There was little talk of Vox’s policies during Abascal’s tirade

So dramatic is the situation, Garriga stated, that Basque terrorist group ETA, which announced its complete dissolution in 2018, “has not been defeated,” and still imposes a reign of terror in the Basque Country, he claimed. Abascal cited “the Taliban and ISIS” among the international admirers of the government, due to its alleged plan to demolish the cross at the Valley of the Fallen monument – the burial site of former dictator Francisco Franco, until his remains were exhumed last year and transferred to a private cemetery.

But there was little talk of Vox’s policies during Abascal’s tirade. After explaining that his proposal for the motion involved forming a technical Cabinet “of different stripes” in order to call an election before the end of the year, he reiterated well-known party promises: the illegalization of pro-independence parties in Spain, the abolition of the country’s system of autonomous regions, the protection of borders “on land and at sea” from immigration, and “cuts to all taxes and the liquidation of some of them.”

The government and its deputies weathered the storm in almost complete silence. They didn’t even show any gestures of disapproval, apart from the odd whisper or titter. At times, the chamber was host to the strange image of an orator who was detailing the huge severity of a whole class of plagues, while the targets of the discourse were ignoring him, engrossed instead in their cellphones.

When Sánchez took to the lectern, it seemed as if he was going to continue in the same line. The prime minister began with a measured tone, promising “not to respond to provocations.” But it gradually ratcheted up, with attacks on Abascal and his time in the PP, his actions in the Basque Country, and his €82,000 salary while he was working in a public role for the Madrid regional government. Sánchez rejected outright Abascal’s claim that he is a patriot. “You do not have solutions,” the prime minister stated. “You only propose hatred, hatred and hatred. You hate Spain as it is, because half of Spaniards are superfluous for you.”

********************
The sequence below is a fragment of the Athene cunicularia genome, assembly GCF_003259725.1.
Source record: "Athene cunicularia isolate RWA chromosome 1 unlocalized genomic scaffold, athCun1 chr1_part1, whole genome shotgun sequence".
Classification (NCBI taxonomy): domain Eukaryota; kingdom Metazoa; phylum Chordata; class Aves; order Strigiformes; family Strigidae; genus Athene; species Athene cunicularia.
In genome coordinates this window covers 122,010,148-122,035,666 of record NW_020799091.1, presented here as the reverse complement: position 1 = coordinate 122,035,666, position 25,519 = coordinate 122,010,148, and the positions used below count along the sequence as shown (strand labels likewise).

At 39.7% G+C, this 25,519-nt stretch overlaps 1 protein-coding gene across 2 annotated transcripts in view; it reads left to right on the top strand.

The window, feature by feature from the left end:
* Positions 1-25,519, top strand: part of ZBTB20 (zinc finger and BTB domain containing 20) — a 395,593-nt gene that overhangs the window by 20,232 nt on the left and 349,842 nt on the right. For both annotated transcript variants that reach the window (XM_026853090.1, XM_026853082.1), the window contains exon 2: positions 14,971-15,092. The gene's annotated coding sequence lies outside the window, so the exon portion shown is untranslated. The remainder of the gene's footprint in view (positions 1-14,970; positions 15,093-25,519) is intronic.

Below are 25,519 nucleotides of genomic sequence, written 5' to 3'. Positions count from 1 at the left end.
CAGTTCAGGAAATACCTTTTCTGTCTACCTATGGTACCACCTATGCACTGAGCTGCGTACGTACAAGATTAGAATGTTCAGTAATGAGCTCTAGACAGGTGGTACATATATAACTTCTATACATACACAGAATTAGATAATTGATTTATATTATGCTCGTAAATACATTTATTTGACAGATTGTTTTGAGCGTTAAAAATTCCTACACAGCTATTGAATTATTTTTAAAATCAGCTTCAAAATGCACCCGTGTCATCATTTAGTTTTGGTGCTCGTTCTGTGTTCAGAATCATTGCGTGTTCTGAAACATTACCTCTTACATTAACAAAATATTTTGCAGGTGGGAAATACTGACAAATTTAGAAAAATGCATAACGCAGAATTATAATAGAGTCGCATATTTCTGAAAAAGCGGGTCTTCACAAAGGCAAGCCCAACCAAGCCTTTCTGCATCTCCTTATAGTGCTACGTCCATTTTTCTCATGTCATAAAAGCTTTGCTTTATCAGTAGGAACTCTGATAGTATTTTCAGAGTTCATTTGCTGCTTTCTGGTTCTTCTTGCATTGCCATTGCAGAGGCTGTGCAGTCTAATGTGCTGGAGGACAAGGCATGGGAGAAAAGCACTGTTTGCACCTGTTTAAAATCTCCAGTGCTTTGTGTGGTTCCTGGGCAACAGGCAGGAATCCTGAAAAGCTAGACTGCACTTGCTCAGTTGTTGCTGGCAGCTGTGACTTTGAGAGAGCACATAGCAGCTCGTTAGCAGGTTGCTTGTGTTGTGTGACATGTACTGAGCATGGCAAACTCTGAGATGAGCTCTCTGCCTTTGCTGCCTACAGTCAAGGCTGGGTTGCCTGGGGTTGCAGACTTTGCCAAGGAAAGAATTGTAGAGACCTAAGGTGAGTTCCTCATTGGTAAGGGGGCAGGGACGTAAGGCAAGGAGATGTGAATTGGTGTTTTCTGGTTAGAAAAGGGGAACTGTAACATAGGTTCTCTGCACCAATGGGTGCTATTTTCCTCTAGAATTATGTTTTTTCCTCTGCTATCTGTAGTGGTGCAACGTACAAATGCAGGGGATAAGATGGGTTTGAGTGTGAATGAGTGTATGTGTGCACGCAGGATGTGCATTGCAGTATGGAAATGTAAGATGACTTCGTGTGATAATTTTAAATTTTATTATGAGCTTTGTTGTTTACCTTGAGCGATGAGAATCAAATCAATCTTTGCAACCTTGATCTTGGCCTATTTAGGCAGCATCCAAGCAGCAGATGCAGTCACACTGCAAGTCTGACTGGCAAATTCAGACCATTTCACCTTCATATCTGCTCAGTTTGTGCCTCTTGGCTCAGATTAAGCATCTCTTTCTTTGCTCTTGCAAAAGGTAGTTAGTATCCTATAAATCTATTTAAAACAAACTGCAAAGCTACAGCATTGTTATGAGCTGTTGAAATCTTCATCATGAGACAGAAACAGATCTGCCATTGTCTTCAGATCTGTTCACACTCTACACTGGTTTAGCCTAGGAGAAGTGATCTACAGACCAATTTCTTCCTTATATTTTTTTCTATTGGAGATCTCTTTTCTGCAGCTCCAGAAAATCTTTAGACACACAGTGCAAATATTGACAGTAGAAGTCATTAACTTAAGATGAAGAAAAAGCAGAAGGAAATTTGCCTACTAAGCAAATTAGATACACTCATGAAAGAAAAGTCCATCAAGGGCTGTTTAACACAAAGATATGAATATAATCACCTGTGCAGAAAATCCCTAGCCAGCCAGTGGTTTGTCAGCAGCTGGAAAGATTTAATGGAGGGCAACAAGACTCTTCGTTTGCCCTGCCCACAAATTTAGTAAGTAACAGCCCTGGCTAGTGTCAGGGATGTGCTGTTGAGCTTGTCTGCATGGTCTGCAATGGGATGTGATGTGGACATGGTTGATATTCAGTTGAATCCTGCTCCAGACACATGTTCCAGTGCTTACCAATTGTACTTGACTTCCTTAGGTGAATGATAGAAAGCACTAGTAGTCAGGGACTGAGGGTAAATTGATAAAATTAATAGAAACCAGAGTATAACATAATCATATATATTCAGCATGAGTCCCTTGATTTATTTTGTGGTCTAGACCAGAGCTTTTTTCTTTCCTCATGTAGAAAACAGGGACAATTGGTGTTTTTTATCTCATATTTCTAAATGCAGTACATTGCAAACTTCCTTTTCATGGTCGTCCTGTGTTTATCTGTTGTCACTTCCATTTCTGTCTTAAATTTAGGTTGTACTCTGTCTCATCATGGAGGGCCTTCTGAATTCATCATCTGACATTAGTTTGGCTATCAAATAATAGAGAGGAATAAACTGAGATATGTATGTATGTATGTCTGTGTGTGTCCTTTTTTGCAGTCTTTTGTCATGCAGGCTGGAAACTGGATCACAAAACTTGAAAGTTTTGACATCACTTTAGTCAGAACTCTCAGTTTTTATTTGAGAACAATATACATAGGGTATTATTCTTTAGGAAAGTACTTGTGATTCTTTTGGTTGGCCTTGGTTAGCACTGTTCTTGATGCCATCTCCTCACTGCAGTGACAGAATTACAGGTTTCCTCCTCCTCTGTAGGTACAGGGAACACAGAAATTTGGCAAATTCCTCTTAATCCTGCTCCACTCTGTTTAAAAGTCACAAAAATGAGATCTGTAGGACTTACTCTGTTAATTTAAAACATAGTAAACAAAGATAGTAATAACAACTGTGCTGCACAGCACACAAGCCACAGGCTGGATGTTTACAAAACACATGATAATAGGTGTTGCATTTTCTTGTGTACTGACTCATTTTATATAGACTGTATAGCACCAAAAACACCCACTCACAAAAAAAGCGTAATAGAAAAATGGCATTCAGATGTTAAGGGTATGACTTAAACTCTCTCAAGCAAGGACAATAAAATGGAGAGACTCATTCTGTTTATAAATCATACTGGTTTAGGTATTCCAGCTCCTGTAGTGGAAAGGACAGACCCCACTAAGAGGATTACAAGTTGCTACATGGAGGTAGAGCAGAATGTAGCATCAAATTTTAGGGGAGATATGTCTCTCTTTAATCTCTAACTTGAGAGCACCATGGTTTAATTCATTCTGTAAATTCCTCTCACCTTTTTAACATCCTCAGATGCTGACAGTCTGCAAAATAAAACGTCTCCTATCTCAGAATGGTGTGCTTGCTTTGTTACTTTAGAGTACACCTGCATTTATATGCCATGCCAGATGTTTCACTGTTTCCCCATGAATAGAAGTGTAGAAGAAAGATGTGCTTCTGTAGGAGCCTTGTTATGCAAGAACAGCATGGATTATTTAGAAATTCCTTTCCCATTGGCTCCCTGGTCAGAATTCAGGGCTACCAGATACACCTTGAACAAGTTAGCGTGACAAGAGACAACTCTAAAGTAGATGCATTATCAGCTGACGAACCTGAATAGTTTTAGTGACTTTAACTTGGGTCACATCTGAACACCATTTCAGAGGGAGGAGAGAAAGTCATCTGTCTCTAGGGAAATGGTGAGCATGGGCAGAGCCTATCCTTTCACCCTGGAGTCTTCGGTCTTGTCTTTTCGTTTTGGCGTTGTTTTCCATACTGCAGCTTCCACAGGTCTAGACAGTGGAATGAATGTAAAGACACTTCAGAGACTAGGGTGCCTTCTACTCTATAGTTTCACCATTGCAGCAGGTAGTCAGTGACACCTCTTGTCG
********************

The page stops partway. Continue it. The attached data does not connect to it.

One by one, the groups in Congress took to the lectern to announce their rejection of the motion

Despite the fact that one of the strategic objectives of the motion is to replace the PP as the leader of the opposition, Abascal only went so far as to call on the party for support, without leveling any criticism against it. It was Sánchez who made the most direct appeal to Casado, calling on him to vote against the motion, and citing the attitude of other conservative leaders in Europe toward the far right. “The more you approach Vox, the more you are going to be disregarded and the more they are going to call you the cowardly right,” he stated.

One by one, the groups in Congress took to the lectern to announce their rejection of the motion. The parties that are closest to Vox in terms of ideology, such as Navarra Suma, Foro Asturias and Coalición Canaria, reprimanded Abascal for wanting to do away with the system of autonomous regions. The leader of center-right Ciudadanos (Citizens), Inés Arrimadas, said that she could share his criticism of the government, but not his mentions of “Chinese viruses and masonic conspiracies,” nor his absence of a governing program. The leftist groups called him a “fascist,” without offering much else in the way of nuance. The leader of the Basque Nationalist Party (PNV), Aitor Esteban, opted to limit his response to just two minutes, to avoid participating in what he described as “foolish behavior.”

The only time that Vox found support from another group was when Abascal decided to read out the names, one by one, of the 853 victims killed by ETA. He did so in response to the intervention of a deputy from EH Bildu, a Basque nationalist party that has rejected violence but has failed to condemn the actions of ETA during its bloody campaign. As he went through the list of names, his fellow deputies got to their feet, followed by those of the PP. Soon after, however, the daughter of an ETA victim, Maria Jauregi, took to Twitter to criticize Abascal’s actions. “It’s a lack of respect to the memory of my father that you would use his name,” she wrote. “I don’t know if you know that my father fought against Francoism and he was a firm defender of dialogue and democracy. I won’t let you stain his name. Enough with using the victims.”

English version by Simon Hunter.